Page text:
Create. Compose. Communicate.

Outlines

Creating a Working Outline

An outline is a systematic way of organizing your ideas for your paper. Any list can be an informal outline and may work for your purposes. Sometimes you may want to use a formal outline to manage your information as your research expands. This can help you organize and manage your information as you draft your paper.

Many writers organize their work more quickly and easily when they first make an outline of the material they wish to cover. The organizing principle of your outline will depend on your topic, the argument you intend to make, and the expectations of your audience. There are as many types of outlines as there are writers! Some people work better with longer outlines of complete sentences; others find that simple keywords do the trick. Whether you are developing a topic outline or a sentence outline, keep the following points in mind:

  • Work from your thesis statement. In fact, it's wise to put it at the top of your outline for reference.
  • Most word processing programs will automatically fill in the numbers and letters when they recognize that you are creating an outline.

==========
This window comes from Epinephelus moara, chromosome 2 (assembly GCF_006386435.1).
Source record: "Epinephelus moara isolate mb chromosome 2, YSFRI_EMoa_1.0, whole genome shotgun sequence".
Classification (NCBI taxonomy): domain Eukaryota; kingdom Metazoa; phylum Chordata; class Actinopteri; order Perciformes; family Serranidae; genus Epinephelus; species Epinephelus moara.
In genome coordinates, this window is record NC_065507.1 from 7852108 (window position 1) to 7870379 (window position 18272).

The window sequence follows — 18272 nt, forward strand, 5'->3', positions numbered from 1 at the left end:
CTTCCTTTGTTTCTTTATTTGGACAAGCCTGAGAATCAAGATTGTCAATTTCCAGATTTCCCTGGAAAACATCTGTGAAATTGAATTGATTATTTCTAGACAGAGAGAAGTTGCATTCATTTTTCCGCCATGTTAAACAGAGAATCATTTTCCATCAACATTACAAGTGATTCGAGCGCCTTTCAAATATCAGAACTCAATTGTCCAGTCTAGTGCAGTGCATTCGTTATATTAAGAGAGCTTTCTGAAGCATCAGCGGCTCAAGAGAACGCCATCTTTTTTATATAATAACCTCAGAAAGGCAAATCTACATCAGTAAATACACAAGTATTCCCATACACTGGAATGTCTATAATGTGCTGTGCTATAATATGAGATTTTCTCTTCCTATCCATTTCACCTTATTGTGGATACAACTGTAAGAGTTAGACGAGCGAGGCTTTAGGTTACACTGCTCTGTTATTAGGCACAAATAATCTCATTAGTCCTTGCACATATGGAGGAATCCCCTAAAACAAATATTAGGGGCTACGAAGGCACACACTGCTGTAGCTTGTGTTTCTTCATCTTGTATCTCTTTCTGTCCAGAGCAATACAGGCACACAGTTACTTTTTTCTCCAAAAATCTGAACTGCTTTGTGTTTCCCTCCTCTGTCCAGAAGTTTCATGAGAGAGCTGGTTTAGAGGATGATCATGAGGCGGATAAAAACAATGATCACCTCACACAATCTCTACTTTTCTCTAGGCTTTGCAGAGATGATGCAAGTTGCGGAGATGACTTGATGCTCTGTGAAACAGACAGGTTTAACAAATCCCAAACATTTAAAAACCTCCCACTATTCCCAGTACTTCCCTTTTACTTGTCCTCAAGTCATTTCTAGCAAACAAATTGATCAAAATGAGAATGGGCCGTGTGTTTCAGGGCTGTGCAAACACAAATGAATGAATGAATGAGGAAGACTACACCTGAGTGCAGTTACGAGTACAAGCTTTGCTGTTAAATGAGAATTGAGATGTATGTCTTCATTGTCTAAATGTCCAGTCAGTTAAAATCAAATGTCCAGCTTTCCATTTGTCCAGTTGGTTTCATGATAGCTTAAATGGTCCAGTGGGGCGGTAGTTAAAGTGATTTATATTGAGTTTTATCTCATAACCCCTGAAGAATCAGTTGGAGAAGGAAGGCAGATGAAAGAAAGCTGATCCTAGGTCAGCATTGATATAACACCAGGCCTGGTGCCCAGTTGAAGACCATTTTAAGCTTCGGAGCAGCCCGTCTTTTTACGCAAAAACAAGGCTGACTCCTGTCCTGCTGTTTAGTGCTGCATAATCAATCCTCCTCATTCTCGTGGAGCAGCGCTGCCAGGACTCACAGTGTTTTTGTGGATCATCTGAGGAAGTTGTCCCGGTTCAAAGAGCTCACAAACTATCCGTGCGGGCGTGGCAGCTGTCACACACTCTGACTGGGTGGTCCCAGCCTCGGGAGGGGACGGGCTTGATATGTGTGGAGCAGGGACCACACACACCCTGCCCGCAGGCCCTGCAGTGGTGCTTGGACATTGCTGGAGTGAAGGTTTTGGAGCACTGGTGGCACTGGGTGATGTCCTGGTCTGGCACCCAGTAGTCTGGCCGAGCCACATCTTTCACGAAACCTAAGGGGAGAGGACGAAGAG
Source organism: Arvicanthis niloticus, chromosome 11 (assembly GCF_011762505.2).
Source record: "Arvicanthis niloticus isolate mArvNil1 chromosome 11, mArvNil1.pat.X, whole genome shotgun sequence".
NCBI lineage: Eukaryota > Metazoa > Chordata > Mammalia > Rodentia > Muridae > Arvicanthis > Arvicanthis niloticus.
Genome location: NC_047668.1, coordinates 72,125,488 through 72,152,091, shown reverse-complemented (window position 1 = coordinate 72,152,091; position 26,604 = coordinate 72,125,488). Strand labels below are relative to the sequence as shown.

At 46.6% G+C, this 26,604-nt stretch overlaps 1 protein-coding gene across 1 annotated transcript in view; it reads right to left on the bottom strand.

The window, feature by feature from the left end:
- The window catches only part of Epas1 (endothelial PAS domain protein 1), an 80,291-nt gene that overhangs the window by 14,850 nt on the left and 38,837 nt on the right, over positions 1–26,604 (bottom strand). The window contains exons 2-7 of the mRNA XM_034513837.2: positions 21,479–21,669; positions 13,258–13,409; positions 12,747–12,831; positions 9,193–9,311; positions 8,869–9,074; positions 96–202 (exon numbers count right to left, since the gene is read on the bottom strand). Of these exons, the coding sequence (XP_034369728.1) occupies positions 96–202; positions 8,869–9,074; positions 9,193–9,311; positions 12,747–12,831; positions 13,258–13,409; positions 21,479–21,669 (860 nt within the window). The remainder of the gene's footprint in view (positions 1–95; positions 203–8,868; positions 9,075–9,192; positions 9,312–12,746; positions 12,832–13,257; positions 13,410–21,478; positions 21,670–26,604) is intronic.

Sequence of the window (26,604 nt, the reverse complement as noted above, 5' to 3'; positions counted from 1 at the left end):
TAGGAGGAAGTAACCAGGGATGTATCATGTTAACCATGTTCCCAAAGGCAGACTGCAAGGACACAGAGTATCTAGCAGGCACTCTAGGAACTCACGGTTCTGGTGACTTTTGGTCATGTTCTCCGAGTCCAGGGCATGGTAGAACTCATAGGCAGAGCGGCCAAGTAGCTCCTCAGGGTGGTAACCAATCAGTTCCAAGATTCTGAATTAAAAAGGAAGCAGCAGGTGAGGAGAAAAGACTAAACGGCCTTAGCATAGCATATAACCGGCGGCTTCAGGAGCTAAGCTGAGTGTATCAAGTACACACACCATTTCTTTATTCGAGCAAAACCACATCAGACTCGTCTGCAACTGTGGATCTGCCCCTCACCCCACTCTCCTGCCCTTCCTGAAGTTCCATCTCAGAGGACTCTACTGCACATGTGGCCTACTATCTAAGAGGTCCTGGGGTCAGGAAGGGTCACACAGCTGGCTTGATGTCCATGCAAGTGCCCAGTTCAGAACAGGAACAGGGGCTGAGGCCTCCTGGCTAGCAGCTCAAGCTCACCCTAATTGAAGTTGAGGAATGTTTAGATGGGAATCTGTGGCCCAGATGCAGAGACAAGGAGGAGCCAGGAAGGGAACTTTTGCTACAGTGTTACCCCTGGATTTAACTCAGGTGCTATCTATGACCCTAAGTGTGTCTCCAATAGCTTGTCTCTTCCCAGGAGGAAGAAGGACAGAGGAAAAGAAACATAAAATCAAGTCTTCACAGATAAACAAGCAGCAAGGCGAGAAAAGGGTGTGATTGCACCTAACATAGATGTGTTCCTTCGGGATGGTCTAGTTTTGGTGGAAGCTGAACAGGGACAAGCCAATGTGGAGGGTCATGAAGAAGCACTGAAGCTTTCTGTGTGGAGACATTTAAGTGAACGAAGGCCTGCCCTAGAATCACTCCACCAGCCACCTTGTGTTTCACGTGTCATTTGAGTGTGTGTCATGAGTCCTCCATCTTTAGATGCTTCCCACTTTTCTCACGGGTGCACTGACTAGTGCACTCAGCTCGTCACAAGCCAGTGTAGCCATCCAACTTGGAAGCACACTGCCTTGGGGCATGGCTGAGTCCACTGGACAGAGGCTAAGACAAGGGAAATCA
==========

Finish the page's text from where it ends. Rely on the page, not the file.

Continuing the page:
• Start with broader topics and then work toward the specifics.

Sample Outline

An outline of a writing project can serve as a reliable road map to your project’s destination. By outlining your key points, you can insure that your most important ideas do not get left behind. The following outline structure can be helpful as you develop your individual outlining style.

A. Introduction

1. Current task 

2. Area/Persons of Focus

3. Key terms

4. Thesis statement

B. Background

1. Historical Overview

2. Link between history and current events

3. Gaps in the current materials

C. Major Point I: _____________________ 

1. Minor point related to Major Point I 

a. Evidence (Name your sources in your outline!) 

2. Minor point II related to Major Point I

a. Evidence 

D. Major Point II: ____________________

1. Minor point related to Major Point II

a. Evidence

2. Minor point related to Major Point II

a. Evidence

E—G. Other Major Points, following the structure of C and D.

H. Conclusion

1. Restatement of Thesis

2. Next steps in the research and literature conversation

3. Limitations in the research


Outlining is not the only prewriting activity you can try. See the KU Writing Center writing guide on Prewriting Strategies for more ideas. 

Revised: 04/18


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